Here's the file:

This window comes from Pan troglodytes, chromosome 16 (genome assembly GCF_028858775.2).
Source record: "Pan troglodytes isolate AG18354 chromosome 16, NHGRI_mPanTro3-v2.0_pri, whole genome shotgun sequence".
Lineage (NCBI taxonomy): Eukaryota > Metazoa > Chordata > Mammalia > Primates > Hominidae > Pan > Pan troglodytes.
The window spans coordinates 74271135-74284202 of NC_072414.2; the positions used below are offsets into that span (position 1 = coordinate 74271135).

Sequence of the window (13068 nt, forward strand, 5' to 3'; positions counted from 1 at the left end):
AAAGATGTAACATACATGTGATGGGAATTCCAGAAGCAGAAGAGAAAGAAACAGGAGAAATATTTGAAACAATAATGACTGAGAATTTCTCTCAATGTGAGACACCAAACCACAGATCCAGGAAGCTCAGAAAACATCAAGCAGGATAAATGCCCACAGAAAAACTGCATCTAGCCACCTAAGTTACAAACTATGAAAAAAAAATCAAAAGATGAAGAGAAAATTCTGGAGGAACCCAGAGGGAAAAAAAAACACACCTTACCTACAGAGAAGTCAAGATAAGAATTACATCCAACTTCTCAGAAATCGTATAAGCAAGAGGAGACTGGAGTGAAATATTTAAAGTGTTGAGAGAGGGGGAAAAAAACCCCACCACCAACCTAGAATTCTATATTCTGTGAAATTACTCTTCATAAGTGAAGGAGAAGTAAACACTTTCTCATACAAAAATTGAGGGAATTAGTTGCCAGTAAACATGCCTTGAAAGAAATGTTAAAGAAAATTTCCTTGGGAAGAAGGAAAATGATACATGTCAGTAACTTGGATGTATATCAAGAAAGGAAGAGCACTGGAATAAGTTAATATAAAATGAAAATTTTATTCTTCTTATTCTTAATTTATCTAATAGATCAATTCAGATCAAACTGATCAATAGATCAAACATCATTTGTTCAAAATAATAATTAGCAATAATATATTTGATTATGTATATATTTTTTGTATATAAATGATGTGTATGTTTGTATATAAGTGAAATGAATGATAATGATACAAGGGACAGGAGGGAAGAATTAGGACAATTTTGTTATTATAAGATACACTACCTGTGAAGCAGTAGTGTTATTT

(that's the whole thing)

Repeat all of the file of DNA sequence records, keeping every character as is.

This window comes from Pan troglodytes, chromosome 16 (genome assembly GCF_028858775.2).
Source record: "Pan troglodytes isolate AG18354 chromosome 16, NHGRI_mPanTro3-v2.0_pri, whole genome shotgun sequence".
Lineage (NCBI taxonomy): Eukaryota > Metazoa > Chordata > Mammalia > Primates > Hominidae > Pan > Pan troglodytes.
The window spans coordinates 74271135-74284202 of NC_072414.2; the positions used below are offsets into that span (position 1 = coordinate 74271135).

Sequence of the window (13068 nt, forward strand, 5' to 3'; positions counted from 1 at the left end):
AAAGATGTAACATACATGTGATGGGAATTCCAGAAGCAGAAGAGAAAGAAACAGGAGAAATATTTGAAACAATAATGACTGAGAATTTCTCTCAATGTGAGACACCAAACCACAGATCCAGGAAGCTCAGAAAACATCAAGCAGGATAAATGCCCACAGAAAAACTGCATCTAGCCACCTAAGTTACAAACTATGAAAAAAAAATCAAAAGATGAAGAGAAAATTCTGGAGGAACCCAGAGGGAAAAAAAAACACACCTTACCTACAGAGAAGTCAAGATAAGAATTACATCCAACTTCTCAGAAATCGTATAAGCAAGAGGAGACTGGAGTGAAATATTTAAAGTGTTGAGAGAGGGGGAAAAAAACCCCACCACCAACCTAGAATTCTATATTCTGTGAAATTACTCTTCATAAGTGAAGGAGAAGTAAACACTTTCTCATACAAAAATTGAGGGAATTAGTTGCCAGTAAACATGCCTTGAAAGAAATGTTAAAGAAAATTTCCTTGGGAAGAAGGAAAATGATACATGTCAGTAACTTGGATGTATATCAAGAAAGGAAGAGCACTGGAATAAGTTAATATAAAATGAAAATTTTATTCTTCTTATTCTTAATTTATCTAATAGATCAATTCAGATCAAACTGATCAATAGATCAAACATCATTTGTTCAAAATAATAATTAGCAATAATATATTTGATTATGTATATATTTTTTGTATATAAATGATGTGTATGTTTGTATATAAGTGAAATGAATGATAATGATACAAGGGACAGGAGGGAAGAATTAGGACAATTTTGTTATTATAAGATACACTACCTGTGAAGCAGTAGTGTTATTT